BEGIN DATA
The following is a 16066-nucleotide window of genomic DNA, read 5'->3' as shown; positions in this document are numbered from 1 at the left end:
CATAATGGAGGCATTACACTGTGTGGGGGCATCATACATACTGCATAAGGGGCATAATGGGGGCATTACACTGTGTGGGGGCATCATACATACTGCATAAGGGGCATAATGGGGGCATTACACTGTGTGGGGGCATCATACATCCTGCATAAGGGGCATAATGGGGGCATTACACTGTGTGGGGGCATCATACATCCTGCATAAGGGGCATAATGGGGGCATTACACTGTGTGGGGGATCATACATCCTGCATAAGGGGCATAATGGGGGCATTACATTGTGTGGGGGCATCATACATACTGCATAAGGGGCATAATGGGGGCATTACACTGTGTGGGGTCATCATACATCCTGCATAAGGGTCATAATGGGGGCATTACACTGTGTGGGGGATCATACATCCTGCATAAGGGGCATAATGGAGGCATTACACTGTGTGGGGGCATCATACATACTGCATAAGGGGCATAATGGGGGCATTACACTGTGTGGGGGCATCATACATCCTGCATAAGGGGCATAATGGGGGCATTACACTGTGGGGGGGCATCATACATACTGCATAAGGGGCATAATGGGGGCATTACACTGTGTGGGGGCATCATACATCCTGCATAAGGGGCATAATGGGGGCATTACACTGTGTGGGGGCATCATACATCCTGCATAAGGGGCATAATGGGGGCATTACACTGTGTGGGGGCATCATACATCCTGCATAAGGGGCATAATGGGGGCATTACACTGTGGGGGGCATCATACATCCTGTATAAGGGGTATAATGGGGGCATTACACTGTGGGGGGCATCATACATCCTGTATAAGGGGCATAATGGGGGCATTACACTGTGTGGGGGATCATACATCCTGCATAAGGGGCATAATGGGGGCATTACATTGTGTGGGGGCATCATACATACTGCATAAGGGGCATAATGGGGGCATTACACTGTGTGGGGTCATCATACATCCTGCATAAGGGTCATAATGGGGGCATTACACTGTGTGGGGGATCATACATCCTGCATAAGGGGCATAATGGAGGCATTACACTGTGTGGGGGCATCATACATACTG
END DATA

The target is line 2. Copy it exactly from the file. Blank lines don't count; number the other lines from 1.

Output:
CATAATGGAGGCATTACACTGTGTGGGGGCATCATACATACTGCATAAGGGGCATAATGGGGGCATTACACTGTGTGGGGGCATCATACATACTGCATAAGGGGCATAATGGGGGCATTACACTGTGTGGGGGCATCATACATCCTGCATAAGGGGCATAATGGGGGCATTACACTGTGTGGGGGCATCATACATCCTGCATAAGGGGCATAATGGGGGCATTACACTGTGTGGGGGATCATACATCCTGCATAAGGGGCATAATGGGGGCATTACATTGTGTGGGGGCATCATACATACTGCATAAGGGGCATAATGGGGGCATTACACTGTGTGGGGTCATCATACATCCTGCATAAGGGTCATAATGGGGGCATTACACTGTGTGGGGGATCATACATCCTGCATAAGGGGCATAATGGAGGCATTACACTGTGTGGGGGCATCATACATACTGCATAAGGGGCATAATGGGGGCATTACACTGTGTGGGGGCATCATACATCCTGCATAAGGGGCATAATGGGGGCATTACACTGTGGGGGGGCATCATACATACTGCATAAGGGGCATAATGGGGGCATTACACTGTGTGGGGGCATCATACATCCTGCATAAGGGGCATAATGGGGGCATTACACTGTGTGGGGGCATCATACATCCTGCATAAGGGGCATAATGGGGGCATTACACTGTGTGGGGGCATCATACATCCTGCATAAGGGGCATAATGGGGGCATTACACTGTGGGGGGCATCATACATCCTGTATAAGGGGTATAATGGGGGCATTACACTGTGGGGGGCATCATACATCCTGTATAAGGGGCATAATGGGGGCATTACACTGTGTGGGGGATCATACATCCTGCATAAGGGGCATAATGGGGGCATTACATTGTGTGGGGGCATCATACATACTGCATAAGGGGCATAATGGGGGCATTACACTGTGTGGGGTCATCATACATCCTGCATAAGGGTCATAATGGGGGCATTACACTGTGTGGGGGATCATACATCCTGCATAAGGGGCATAATGGAGGCATTACACTGTGTGGGGGCATCATACATACTG